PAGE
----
might be a good idea to buy a jar full of the correct O rings .

a set of lee sheets or some other clever detail that allows you to chill out on the windward side of the cockpit when standing watch is a nice detail.  On some boats a V...wedge shaped cushion works OK...it can be used as both windward and leeward wede

You might bore a hole then seat a drain plug , stopper in your new aft store area.  Nothing worse than flooded lockers spoiling your stored gear 

Pipe berths, adjustable bunks dont seem to find thier way onto cruisers.   An inflable beach type mat...wedge under the bunk cushion gives just enough help to keep you from rolling port starboard  in your bunk downwind and helps keep you from sleeping in as sweating ball wedged into the lee side when upwind  

mosquitos love to feed on cruisers

also worthwhile to make your boat rat proof....ss screen...all air intakes. Use strong stuff..rats can eat right thru household screen 

Damn, I have exactly that problem with the forward hatch. I found it the morning I was leaving to Europe. As I didn't have any o-rings I just siliconed it up and will sort it out on my return in May. I does take a while to find out and source all spare parts after acquiring a new boat. Work in progress.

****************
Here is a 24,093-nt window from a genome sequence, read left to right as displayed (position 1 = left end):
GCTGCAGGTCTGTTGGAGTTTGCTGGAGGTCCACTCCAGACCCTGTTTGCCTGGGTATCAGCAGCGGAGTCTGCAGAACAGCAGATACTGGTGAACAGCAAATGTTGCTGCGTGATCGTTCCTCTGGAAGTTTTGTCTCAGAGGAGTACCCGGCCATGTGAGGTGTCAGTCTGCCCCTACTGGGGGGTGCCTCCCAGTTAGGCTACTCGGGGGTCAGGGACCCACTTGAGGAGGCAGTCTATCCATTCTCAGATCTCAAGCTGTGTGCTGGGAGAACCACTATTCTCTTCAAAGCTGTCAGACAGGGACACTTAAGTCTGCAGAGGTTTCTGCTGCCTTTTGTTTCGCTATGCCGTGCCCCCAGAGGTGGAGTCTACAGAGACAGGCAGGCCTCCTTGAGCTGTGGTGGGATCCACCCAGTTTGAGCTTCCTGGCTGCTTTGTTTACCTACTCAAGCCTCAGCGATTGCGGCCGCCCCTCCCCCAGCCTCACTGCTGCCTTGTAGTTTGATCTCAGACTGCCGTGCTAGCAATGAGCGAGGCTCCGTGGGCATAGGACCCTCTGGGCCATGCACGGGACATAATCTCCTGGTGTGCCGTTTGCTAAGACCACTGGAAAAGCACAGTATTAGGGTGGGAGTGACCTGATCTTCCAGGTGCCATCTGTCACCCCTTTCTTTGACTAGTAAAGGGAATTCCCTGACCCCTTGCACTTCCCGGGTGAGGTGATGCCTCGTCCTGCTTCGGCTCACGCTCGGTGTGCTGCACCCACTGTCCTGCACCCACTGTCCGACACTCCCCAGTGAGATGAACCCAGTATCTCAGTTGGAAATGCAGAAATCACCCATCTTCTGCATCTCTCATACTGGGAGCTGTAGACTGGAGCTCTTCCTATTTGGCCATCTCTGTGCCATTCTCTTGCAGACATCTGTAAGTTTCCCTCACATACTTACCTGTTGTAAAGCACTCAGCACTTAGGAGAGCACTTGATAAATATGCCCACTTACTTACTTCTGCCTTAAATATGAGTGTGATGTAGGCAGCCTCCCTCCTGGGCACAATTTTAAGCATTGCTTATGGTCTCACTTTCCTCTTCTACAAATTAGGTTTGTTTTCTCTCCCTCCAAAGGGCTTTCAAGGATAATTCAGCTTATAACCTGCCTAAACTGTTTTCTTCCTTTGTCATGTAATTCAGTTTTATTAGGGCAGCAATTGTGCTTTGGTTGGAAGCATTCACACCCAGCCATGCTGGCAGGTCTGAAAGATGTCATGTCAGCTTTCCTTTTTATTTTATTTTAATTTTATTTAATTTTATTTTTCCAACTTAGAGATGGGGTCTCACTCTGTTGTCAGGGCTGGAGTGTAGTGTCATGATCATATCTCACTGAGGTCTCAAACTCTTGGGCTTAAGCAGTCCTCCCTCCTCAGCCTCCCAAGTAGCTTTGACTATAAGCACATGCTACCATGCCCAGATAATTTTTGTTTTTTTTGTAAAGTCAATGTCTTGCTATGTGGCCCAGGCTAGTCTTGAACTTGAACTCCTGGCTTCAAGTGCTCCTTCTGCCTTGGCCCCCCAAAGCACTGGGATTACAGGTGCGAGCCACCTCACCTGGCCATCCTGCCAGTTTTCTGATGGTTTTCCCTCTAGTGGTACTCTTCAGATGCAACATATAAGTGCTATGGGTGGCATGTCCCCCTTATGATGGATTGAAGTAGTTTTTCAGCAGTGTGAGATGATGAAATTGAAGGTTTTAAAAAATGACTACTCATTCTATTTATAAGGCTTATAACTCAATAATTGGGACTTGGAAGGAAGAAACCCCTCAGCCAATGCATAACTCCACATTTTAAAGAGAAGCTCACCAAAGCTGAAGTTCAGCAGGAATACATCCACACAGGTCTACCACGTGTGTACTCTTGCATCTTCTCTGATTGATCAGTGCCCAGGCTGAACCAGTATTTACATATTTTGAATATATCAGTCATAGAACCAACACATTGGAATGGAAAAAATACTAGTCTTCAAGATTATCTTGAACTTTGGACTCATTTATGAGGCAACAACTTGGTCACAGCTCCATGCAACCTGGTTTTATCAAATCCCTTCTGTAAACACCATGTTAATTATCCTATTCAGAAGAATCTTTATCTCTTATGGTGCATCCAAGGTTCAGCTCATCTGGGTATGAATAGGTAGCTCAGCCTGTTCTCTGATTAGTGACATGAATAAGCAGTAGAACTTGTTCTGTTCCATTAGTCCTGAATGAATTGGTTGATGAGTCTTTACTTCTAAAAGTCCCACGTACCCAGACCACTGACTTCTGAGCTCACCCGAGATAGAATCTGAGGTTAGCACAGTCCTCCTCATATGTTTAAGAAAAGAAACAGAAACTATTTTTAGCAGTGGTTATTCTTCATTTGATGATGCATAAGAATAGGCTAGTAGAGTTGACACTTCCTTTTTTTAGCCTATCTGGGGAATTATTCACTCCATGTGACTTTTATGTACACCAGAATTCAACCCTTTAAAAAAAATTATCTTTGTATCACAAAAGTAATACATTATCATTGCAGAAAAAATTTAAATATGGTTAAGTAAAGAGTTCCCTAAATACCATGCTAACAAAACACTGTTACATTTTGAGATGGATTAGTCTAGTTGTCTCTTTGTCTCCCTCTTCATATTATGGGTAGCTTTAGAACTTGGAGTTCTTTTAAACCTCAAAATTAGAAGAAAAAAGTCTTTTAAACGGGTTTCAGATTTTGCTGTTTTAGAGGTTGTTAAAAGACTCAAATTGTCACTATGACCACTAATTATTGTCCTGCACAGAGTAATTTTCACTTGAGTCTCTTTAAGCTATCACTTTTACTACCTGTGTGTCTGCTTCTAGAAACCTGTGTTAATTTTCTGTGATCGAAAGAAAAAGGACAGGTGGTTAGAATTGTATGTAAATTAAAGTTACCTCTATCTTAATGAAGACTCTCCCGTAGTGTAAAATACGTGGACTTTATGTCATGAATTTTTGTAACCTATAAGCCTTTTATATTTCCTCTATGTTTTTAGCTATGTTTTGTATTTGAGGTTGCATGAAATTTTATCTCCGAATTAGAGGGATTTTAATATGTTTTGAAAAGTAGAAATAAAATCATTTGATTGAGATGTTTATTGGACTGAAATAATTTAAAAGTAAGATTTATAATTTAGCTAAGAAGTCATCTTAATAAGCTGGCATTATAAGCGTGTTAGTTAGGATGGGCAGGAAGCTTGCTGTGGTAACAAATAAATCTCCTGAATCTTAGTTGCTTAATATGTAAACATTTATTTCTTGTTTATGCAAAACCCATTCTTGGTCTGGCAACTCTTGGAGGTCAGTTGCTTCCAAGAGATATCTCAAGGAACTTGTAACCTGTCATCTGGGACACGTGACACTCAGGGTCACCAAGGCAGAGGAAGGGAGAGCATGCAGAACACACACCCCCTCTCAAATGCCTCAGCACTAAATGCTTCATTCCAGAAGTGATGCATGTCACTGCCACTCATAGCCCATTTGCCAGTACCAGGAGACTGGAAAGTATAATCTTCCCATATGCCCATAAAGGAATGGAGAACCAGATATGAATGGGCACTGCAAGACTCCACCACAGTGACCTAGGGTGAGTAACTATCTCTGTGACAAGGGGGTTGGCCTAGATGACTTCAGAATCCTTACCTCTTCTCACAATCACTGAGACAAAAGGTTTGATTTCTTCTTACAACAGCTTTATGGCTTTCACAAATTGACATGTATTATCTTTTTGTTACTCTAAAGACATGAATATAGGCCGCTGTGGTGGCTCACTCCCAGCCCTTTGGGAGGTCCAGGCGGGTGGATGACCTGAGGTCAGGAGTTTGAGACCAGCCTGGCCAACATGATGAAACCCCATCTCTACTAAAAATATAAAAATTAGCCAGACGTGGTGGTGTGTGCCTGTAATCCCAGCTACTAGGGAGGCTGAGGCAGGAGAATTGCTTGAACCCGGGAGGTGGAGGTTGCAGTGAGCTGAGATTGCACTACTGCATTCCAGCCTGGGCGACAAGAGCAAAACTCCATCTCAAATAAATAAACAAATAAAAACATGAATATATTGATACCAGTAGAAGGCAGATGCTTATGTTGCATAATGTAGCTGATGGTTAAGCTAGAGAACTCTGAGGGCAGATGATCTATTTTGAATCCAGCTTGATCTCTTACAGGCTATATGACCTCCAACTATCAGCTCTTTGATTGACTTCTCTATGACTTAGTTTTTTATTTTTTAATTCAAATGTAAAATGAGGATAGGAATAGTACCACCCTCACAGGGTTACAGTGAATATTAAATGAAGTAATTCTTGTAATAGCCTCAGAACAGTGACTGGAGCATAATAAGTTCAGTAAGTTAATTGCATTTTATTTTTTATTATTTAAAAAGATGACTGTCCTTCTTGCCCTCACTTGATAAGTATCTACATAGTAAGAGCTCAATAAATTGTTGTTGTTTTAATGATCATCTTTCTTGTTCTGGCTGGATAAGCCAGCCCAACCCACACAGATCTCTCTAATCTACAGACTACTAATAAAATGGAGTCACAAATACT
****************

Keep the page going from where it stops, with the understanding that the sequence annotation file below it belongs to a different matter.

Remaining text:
I have measured and orders fabric for either side of the cockpit, will fix to the safety lines up top and toe-rail on the bottom. They will run the length of the cockpit. I've designed them to be detachable so in a blow I can take them off to reduce windage. They will give some shelter while sailing and privacy while at anchor. 

I glassed and sealed each of the storage areas. I thought about some sort of drain but as there is no bilge/sump in my boat the aft quarters are where water would end up. I figured if water gets into one of the areas I'd rather just have that wet rather than all of them. Might be a work in progress though.

There were two very well designed pipe bunks in side at the rear. They were comfortable but I just couldn't keep them and maximise the storage space. They had to go. The new mattresses will have lee-cloths to stop crew falling out of bed.

Yet to get onto insect security. I have a couple of mozzie nets and loads of coils. I think I'll just take a bunch of stuff with me and figure it out on the go. 

Thanks for all your tips, much appreciated!

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5 minutes ago, ride2live said:

I wonder if anyone thinks end boom v mid boom sheeting changes helm?

Well if the boom snaps because of the lousy sheeting position then yes, that would drastically change how the helm reacted;;;;

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1 hour ago, daddle said:

Um, is this the same thinking as the sailor that once tried to explain to me that he moved where the sheet was cleated to change how the boat healed? Didn’t want the sheet pulling the stern around. Heh.